Many Agile folks love pair programming, and a lot has been written on how great this technique is for Agile teams. However, if misused or allowed to get out of control, pair programming can do serious harm.

 Pair programming involves two developers working as a pair at the same keyboard, one “driving”, i.e. writing code and explaining why certain statements were used, etc., and the other “observing” – paying close attention to what is happening on the screen and providing early feedback. This approach enables early discovery of obvious design issues, before the code is even first compiled. By asking the right questions (the ones a sole developer would probably never ask himself), the “observer” can identify early functional problems as well. This saves time on QA/debugging down the road, and the overall feature delivery time can be reduced.

However, simply pairing people up and letting them loose isn’t enough. In certain cases, using (misusing?) this technique can have unwanted consequences.

The first case is two junior developers working as a pair. Neither one has the knowledge of the solution structure and patterns applicable to the system. When they start implementing a feature, they are likely to try to reinvent the wheel multiple times and embed their code into the overall application in ways that will make it very difficult to maintain. Even if the feature conforms to the test cases, it will consume more time in future through debugging and refactoring.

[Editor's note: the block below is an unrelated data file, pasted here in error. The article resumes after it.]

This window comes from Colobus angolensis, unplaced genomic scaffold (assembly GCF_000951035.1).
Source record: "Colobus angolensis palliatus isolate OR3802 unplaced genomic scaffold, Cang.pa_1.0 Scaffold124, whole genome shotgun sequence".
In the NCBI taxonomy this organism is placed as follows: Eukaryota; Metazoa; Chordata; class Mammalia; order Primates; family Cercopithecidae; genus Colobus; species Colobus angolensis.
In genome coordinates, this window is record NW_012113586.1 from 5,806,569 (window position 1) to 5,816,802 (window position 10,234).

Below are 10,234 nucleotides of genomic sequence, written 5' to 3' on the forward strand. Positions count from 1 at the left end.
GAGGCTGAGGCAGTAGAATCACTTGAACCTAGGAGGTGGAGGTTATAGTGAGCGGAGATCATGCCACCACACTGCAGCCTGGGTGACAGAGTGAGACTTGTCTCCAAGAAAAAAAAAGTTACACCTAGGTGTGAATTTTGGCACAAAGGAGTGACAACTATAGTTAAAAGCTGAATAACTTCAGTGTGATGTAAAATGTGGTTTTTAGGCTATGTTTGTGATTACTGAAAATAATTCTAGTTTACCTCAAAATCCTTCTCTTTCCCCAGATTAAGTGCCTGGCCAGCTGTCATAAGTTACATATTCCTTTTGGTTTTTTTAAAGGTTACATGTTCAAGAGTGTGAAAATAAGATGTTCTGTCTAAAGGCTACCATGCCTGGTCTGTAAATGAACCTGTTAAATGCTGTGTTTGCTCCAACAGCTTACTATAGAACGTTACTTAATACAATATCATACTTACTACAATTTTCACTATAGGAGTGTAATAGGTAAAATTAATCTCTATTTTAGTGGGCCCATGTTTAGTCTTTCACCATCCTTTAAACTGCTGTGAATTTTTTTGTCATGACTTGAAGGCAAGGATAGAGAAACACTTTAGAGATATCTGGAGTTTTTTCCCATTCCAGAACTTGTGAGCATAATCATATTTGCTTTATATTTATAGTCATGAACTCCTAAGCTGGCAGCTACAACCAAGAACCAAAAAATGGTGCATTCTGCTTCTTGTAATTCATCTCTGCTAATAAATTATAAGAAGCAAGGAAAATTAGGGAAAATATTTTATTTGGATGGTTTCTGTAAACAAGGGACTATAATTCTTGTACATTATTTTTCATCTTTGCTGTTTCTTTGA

The second case is a pair consisting of an experienced developer and a junior developer. This is actually done quite frequently for training purposes. The mistake would be to have the junior developer observe only, without doing any driving. While writing the code, the senior developer would explain why certain methods were used, how this or that class interacts with other components, where the right place in the application is to implement required changes, etc. However, if the junior guy doesn’t get to drive, to try all those things himself, it is unlikely that all those useful coding techniques and tricks will actually be learned and used properly in the future. As a result, the time spent pair programming will not benefit the junior developer, instead making things even more complicated and confusing for him, leading to growing frustration.

The last case is a situation when the project is dramatically late, and the management demands aggressive ramp-up and maximum velocity. The scrum master decides to make developers work in pairs in order to increase code ownership, strengthen product quality and mitigate the risk of loss of key people. Very soon, team velocity goes down (which is normal, as it may require several months for the benefits of pair programming to materialize). Presented with the burndown chart at the next steering meeting, the management puts pressure on the scrum master to “un-pair” developers so they can work independently and close more hours. The scrum master caves under pressure and releases the pairs. Ultimately, he or she may decide that the pair programming is simply useless.

Pair programming not as just a fashionable agile technique to be adopted unthinkingly. In order to produce the desired impact, it requires proper environment, the right skills, and finally, continuous monitoring and support from a knowledgeable scrum master or a technical lead.

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David Tedford